The position at Ras Medauuar was a critical point in the defenses of Tobruk. As the sun rose on 30 April 1941, dust from moving vehicles was observed from Ras Medauuar. The dust was seen in from Acroma. Eventually, some 100 vehicles were seen in transit. There were also about twenty armored vehicles moving on the escarpment. Once artillery fired on the armored vehicles, they retreated. British air reconnaissance reported vehicle movements around the perimeter and at Acroma. By 9am, observers on Ras Medauuar could see enemy infantry. The infantry had been on the trucks that had been seen. They moved up to within some 4,000 yards from the Tobruk perimeter. Major Fell at Ras Medauuar asked for artillery fire on the infantry. The artillerymen were uncertain that they could reach the infantry, but finally started firing a few rounds. The shells seemed to be falling short, from what could be seen. As the morning progressed, dust was blown up by a rising wind. As the infantry approached, they were seen to be Italians. Beyond the infantry, there was a great deal of dust, more than just from the wind.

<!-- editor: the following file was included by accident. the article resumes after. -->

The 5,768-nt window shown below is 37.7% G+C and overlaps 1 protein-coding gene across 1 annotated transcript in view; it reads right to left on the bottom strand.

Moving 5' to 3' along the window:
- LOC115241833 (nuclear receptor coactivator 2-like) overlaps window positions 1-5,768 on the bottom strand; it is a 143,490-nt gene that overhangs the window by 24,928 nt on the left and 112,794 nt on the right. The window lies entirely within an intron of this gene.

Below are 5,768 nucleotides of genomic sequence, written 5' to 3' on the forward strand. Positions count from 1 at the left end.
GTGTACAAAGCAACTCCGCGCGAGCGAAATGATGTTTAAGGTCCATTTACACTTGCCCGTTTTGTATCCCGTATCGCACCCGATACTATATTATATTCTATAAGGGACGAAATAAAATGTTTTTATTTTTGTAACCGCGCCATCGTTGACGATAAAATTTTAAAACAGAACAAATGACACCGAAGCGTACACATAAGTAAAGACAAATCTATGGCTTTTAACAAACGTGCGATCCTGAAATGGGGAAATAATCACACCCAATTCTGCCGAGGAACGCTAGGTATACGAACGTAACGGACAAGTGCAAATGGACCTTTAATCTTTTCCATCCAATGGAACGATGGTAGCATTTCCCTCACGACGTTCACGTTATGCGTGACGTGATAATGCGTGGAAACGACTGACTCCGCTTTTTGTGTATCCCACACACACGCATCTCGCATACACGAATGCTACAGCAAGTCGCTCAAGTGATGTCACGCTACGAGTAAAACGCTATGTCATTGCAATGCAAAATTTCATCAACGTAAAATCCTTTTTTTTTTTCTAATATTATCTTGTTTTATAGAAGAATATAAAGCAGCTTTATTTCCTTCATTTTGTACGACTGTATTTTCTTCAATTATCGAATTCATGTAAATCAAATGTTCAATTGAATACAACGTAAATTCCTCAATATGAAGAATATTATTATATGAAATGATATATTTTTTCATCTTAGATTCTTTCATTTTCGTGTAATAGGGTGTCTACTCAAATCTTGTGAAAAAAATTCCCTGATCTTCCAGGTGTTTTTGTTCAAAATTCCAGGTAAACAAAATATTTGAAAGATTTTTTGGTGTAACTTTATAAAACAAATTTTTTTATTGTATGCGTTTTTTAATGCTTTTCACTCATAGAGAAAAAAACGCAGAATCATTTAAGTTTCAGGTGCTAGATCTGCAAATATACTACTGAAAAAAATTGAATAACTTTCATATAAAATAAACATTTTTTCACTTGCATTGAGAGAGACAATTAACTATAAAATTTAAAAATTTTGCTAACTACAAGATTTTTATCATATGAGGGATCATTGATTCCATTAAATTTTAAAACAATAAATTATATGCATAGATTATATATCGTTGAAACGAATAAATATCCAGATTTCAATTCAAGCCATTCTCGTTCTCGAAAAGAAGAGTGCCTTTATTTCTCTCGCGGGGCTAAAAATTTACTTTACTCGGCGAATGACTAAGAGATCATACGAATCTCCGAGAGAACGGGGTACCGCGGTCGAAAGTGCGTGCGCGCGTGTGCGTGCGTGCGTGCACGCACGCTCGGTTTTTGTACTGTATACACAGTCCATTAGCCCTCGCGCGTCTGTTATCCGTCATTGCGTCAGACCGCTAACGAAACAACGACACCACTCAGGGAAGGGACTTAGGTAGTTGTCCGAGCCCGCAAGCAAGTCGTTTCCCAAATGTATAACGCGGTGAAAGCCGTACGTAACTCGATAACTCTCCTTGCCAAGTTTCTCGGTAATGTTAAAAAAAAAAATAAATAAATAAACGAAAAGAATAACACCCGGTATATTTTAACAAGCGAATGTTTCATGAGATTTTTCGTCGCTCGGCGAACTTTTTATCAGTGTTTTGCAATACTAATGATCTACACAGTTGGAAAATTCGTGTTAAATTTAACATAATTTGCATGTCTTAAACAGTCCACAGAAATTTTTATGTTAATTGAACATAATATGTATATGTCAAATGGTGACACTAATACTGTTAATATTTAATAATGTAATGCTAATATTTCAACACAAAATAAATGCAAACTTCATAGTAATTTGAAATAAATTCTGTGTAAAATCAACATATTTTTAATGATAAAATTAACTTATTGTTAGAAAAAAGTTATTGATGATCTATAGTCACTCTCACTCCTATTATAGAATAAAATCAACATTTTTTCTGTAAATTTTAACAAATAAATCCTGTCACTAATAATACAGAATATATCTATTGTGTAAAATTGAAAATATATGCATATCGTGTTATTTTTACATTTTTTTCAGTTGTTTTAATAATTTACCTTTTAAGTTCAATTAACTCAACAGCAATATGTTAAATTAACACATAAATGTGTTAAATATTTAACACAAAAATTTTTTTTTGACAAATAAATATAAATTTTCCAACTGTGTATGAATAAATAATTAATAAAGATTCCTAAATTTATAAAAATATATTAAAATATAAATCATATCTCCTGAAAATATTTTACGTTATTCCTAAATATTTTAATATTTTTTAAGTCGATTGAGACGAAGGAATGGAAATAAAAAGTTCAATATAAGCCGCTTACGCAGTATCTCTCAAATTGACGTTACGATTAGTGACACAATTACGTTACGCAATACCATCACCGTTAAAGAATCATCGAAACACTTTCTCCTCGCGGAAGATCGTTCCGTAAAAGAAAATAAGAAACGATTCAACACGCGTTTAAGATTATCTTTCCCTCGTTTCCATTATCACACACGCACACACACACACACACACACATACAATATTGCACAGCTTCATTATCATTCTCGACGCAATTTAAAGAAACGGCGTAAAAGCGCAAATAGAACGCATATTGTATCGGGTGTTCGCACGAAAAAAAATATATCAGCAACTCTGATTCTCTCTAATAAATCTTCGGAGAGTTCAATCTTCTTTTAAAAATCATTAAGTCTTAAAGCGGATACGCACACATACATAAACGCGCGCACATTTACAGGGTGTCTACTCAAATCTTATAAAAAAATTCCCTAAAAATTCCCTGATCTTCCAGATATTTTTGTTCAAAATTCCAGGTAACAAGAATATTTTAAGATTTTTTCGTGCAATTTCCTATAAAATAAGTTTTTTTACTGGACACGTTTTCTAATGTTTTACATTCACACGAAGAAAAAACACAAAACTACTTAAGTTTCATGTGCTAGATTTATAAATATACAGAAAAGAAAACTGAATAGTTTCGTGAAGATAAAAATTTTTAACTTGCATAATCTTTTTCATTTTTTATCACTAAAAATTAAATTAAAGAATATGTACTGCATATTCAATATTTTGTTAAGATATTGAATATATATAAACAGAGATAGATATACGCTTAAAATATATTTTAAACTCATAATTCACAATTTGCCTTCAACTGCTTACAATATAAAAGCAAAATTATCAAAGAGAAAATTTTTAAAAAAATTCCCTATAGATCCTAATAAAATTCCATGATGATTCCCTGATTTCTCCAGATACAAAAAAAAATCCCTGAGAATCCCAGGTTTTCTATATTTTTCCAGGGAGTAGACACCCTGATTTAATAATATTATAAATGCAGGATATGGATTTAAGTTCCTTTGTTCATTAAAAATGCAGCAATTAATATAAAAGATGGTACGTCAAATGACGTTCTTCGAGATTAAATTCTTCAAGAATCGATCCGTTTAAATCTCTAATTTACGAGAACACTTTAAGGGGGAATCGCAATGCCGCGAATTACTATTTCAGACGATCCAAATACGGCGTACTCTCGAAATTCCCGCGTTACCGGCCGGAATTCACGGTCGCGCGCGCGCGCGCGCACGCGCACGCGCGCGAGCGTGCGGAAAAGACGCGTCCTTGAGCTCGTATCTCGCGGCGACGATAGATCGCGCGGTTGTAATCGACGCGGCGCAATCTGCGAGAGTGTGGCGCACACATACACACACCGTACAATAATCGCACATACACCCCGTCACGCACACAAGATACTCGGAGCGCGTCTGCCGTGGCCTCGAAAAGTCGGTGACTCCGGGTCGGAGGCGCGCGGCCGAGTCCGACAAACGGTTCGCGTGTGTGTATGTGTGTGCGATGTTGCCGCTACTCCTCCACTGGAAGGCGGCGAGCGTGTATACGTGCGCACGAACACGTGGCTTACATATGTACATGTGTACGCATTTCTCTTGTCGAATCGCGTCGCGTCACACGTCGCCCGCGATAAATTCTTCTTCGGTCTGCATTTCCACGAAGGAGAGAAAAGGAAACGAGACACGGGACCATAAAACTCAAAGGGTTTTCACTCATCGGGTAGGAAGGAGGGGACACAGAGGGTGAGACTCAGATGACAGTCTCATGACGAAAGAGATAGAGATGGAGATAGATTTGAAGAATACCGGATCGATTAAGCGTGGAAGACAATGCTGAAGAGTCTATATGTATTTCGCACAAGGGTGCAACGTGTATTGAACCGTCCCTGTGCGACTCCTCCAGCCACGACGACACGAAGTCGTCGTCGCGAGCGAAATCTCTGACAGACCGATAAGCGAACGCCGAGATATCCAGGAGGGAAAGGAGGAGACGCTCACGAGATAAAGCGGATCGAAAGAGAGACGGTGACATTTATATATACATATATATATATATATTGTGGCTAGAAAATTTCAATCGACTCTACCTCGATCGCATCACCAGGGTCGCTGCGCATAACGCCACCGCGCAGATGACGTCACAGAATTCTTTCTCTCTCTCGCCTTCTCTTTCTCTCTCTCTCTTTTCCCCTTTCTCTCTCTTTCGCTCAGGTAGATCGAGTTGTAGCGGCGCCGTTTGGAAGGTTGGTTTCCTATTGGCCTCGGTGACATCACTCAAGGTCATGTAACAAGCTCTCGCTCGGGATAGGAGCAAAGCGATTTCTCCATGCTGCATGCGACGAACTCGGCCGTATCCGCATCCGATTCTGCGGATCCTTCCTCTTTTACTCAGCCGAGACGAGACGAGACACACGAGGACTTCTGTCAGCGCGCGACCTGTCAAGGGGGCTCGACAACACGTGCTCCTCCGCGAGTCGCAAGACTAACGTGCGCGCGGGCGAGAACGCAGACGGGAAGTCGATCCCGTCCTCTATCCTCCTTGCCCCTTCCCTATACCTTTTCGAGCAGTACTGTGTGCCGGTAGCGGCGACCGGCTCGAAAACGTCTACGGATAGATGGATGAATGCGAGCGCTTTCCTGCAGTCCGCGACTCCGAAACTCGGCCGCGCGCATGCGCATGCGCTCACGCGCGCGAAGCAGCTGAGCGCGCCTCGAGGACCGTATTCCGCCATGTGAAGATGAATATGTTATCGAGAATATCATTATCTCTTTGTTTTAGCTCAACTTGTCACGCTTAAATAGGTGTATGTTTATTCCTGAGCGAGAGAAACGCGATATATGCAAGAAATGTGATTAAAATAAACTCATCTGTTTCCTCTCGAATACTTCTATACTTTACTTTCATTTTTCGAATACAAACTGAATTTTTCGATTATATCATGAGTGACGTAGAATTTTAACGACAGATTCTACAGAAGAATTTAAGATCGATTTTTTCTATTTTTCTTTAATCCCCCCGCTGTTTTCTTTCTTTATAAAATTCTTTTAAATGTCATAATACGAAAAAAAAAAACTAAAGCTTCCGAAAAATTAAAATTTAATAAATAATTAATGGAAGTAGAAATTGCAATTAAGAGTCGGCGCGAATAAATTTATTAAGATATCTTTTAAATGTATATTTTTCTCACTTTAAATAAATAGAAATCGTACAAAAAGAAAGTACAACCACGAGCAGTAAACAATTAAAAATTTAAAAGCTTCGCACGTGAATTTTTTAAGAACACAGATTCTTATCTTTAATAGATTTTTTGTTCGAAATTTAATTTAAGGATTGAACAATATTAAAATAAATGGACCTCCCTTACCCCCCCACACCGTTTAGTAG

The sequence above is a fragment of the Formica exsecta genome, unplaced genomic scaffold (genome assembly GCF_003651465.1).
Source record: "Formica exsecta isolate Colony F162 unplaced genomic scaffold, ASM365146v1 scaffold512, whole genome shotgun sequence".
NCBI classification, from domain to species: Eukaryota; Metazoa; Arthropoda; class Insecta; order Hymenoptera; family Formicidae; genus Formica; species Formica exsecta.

The Tobruk defenders were used to seeing signs of an attack. The 2/24th Battalion was expecting to use the usual tactics to repel any attack. As the day progressed on 30 April, the only further action was 105mm artillery fire on Ras Medauuar. The men on the west side were attacked by dive bombers. The 2/23rd Battalion was busy planning a company-sized raid for 1 May. The onset of night seemed to be the end of action. As the day grew later, there was an increase in artillery fire on the western side. At 7:20pm, a report arrived at headquarters that the 2/24th Battalion was being dive-bombed. There were also reports of infantry about 1-1/2 miles from the wire. There were reports of more vehicles about two miles out from the wire. The dive bomber attack had been made by about 40 aircraft. One of them had crashed during the attack.
By 8pm, the entire fortress area could hear a heavy artillery bombardment. The attack was made against the 26th Brigade position. A "long-range gun" started firing on the air field. This was near the 9th Australian Division headquarters. The headquarters had an underground operations room cut out of rock. At about 8pm, the 24th Brigade reported an attack by about forty infantry. The activity seemed to have died down, until flares were reported along the perimeter wire. By about 11:20pm, there was an ominous report that the 2/24th Battalion had been penetrated and that the details were as yet unknown. This is based on the account in Vol.III of the Australian Official History.